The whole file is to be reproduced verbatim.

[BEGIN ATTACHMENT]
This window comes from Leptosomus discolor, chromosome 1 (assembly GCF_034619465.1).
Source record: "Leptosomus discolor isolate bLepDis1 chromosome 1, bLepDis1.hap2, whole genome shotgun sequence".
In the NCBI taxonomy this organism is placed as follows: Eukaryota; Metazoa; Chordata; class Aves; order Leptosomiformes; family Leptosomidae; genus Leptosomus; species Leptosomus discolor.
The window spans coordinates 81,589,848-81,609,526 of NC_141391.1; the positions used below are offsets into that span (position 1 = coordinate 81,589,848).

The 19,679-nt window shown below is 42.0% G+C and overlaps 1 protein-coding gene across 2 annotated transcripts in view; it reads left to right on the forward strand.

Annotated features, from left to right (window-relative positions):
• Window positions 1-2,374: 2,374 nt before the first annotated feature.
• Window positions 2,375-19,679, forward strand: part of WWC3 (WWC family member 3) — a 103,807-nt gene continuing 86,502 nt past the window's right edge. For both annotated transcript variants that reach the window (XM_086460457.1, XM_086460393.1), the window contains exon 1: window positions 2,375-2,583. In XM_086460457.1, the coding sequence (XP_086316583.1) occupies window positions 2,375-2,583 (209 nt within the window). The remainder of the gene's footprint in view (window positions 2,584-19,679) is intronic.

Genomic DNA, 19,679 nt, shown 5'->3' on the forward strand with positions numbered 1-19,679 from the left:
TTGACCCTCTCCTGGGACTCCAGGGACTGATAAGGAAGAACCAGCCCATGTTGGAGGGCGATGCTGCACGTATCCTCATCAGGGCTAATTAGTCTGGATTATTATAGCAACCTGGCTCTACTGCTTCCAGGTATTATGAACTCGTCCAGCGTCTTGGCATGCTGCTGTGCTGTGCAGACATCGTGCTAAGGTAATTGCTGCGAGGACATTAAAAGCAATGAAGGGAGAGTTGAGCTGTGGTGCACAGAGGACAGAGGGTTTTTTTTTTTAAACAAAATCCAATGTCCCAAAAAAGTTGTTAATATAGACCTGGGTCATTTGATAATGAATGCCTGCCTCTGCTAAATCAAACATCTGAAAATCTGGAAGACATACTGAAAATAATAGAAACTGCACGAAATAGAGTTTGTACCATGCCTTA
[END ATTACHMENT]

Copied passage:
This window comes from Leptosomus discolor, chromosome 1 (assembly GCF_034619465.1).
Source record: "Leptosomus discolor isolate bLepDis1 chromosome 1, bLepDis1.hap2, whole genome shotgun sequence".
In the NCBI taxonomy this organism is placed as follows: Eukaryota; Metazoa; Chordata; class Aves; order Leptosomiformes; family Leptosomidae; genus Leptosomus; species Leptosomus discolor.
The window spans coordinates 81,589,848-81,609,526 of NC_141391.1; the positions used below are offsets into that span (position 1 = coordinate 81,589,848).

The 19,679-nt window shown below is 42.0% G+C and overlaps 1 protein-coding gene across 2 annotated transcripts in view; it reads left to right on the forward strand.

Annotated features, from left to right (window-relative positions):
• Window positions 1-2,374: 2,374 nt before the first annotated feature.
• Window positions 2,375-19,679, forward strand: part of WWC3 (WWC family member 3) — a 103,807-nt gene continuing 86,502 nt past the window's right edge. For both annotated transcript variants that reach the window (XM_086460457.1, XM_086460393.1), the window contains exon 1: window positions 2,375-2,583. In XM_086460457.1, the coding sequence (XP_086316583.1) occupies window positions 2,375-2,583 (209 nt within the window). The remainder of the gene's footprint in view (window positions 2,584-19,679) is intronic.

Genomic DNA, 19,679 nt, shown 5'->3' on the forward strand with positions numbered 1-19,679 from the left:
TTGACCCTCTCCTGGGACTCCAGGGACTGATAAGGAAGAACCAGCCCATGTTGGAGGGCGATGCTGCACGTATCCTCATCAGGGCTAATTAGTCTGGATTATTATAGCAACCTGGCTCTACTGCTTCCAGGTATTATGAACTCGTCCAGCGTCTTGGCATGCTGCTGTGCTGTGCAGACATCGTGCTAAGGTAATTGCTGCGAGGACATTAAAAGCAATGAAGGGAGAGTTGAGCTGTGGTGCACAGAGGACAGAGGGTTTTTTTTTTTAAACAAAATCCAATGTCCCAAAAAAGTTGTTAATATAGACCTGGGTCATTTGATAATGAATGCCTGCCTCTGCTAAATCAAACATCTGAAAATCTGGAAGACATACTGAAAATAATAGAAACTGCACGAAATAGAGTTTGTACCATGCCTTA